Server virtualisation will be key feature of Longhorn

29 May 2007

Server virtualisation and the 64-bit computing will be the key attributes to feature in the long-awaited successor to Windows Server 2003, until now code-named “Longhorn”.

It has taken nearly five years but Microsoft has begun readying the troops and the customers for the release of Windows Server 2008.

Richard Moore, server and tools manager at Microsoft Ireland, told that the new server operating system will aim to address the key obstacles faced by CIOs today, namely better control over server environments, the onset of 64-bit computing and environmental issues driven by “server sprawl” and compliance issues.

“Control and flexibility will be the key changes that will feature in the new OS, including server virtualisation features,” said Moore.

“The software will come with PowerShell, a scripting language that allows server managers to control and write script-based prompts to control multiple servers in a data centre environment. For example, if you have 500 servers you can write common scripts to control them yourself or through a third party.

“Another concept called ‘server core’ will feature in the software, which means managers need only switch on the components they require to manage a server environment. This will have an impact on manageability and means if you are performing an update you need only update the servers that are doing a particular job. This means a more secure, more robust environment.”

One of the big changes Moore says managers will notice will be the server virtualisation features and the full and proper onset of 64-bit computing. “CIOs will be able to use 64-bit computing more freely across the organisation. For the last number of years processors and servers have been defaulting to 64-bit but until they’ve been using 32-bit as a standard choice. This has resulted in memory constrains of about 4GB at the server level.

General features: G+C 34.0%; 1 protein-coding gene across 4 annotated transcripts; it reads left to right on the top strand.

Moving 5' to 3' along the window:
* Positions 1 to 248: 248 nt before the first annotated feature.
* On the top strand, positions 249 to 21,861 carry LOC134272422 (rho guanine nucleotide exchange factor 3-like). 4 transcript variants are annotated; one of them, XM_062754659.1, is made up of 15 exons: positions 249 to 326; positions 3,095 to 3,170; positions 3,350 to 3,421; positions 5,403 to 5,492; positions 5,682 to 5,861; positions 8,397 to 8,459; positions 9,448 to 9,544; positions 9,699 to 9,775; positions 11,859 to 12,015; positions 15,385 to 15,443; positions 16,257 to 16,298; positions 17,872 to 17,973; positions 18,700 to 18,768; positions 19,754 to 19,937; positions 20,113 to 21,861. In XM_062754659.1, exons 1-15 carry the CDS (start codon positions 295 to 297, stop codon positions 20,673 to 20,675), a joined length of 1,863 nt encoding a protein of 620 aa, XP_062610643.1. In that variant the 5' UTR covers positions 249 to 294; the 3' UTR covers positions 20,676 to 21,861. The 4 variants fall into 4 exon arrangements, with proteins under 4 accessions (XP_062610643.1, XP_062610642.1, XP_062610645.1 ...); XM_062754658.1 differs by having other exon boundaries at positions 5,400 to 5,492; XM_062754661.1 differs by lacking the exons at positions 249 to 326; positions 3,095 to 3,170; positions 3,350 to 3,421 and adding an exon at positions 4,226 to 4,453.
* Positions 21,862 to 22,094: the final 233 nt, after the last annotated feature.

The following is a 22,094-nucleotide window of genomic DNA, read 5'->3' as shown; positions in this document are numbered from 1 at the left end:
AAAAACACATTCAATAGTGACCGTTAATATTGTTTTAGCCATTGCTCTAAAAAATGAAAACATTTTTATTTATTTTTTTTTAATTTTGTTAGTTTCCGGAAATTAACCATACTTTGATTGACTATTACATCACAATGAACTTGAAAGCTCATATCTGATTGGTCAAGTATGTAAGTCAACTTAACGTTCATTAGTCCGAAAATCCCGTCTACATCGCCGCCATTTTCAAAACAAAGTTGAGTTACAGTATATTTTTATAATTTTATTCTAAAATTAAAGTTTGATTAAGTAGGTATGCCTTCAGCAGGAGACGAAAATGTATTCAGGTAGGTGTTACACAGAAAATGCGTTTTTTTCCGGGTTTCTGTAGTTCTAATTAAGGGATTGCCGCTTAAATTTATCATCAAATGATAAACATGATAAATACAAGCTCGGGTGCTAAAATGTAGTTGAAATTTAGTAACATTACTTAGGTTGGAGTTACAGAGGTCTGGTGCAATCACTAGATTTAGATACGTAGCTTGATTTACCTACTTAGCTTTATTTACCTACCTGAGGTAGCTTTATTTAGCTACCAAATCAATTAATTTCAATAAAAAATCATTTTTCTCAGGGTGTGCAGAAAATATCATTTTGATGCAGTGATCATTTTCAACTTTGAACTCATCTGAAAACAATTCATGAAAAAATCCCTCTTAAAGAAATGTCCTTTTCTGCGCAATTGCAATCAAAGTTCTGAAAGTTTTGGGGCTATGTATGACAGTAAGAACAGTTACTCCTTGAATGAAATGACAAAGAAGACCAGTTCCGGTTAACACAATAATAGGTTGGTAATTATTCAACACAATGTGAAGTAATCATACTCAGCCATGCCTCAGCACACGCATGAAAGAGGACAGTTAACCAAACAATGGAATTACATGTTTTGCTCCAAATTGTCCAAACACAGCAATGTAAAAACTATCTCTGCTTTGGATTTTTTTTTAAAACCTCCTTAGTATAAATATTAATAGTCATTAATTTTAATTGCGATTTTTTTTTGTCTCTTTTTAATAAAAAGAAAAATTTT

“In the 64-bit world there will be far greater memory capacity than in the past and virtual machines will effectively become bigger than physical machines.”

Moore said that environmental issues caused by server sprawl will be dealt with by greater use of virtualisation. “The idea of virtualisation is to get one machine to do many things. In many cases IT data centres are constrained by the power coming into the building. In most cases server utilisation averages around 15pc and a further issue is that servers consume as much electrical power to cool when they’re sitting idle as when they are on full steam.

“One of the hottest topics that IT managers are talking about at the moment is the management of large power-consuming server environments. Anything that helps to reduce energy usage and make these server environments easier to manage would be welcome,” Moore said.

“The key selling point of Windows Server 2008 will be the way it works with Microsoft’s System Center management products to allow you to manage physical and virtual environments from the same toolset.”

Other aspects of the forthcoming product, Moore said will be new security features to react to the large number of “guests” with laptops constantly connecting into corporate networks. “If someone connects physically or wirelessly the software runs a suite of tests and automatically checks if the device is compliant with the network. For a lot of managers this feature will be compelling in itself.”

Responding to the reality of heterogeneous IT environments will be a critical feature of the new Windows Server 2008, said Moore, pointing to the ability of the software to manage virtualisation and allow guest operating systems such as Novell’s SUSE Linux to run on an existing corporate environment.

“This is a revolutionary development. It is the fruition of working with different vendors to ensure we are compatible and that everything runs well together. This is in response to an era where the data centre will be more virtualised and full of various silos and different operating systems.

“It will allow for far easier co-habitation in data centres than has been the case in the past.”

Another trend on the horizon that Microsoft is cognisant of is the trend towards not only server virtualisation but application virtualisation. “It is at an early stage right now but organisations are already noting conflicts if there are different versions of software applications on a network, such as Word 2003 versus Word 2007.

“Windows Server 2008 will feature Softgrid technology that allows businesses to run multiple versions of an application. So, if you are running Office 2007 but are using Word 2003 inside it, it looks and feels like a normal application but inside it is running as a virtualised application,” Moore said.

By John Kennedy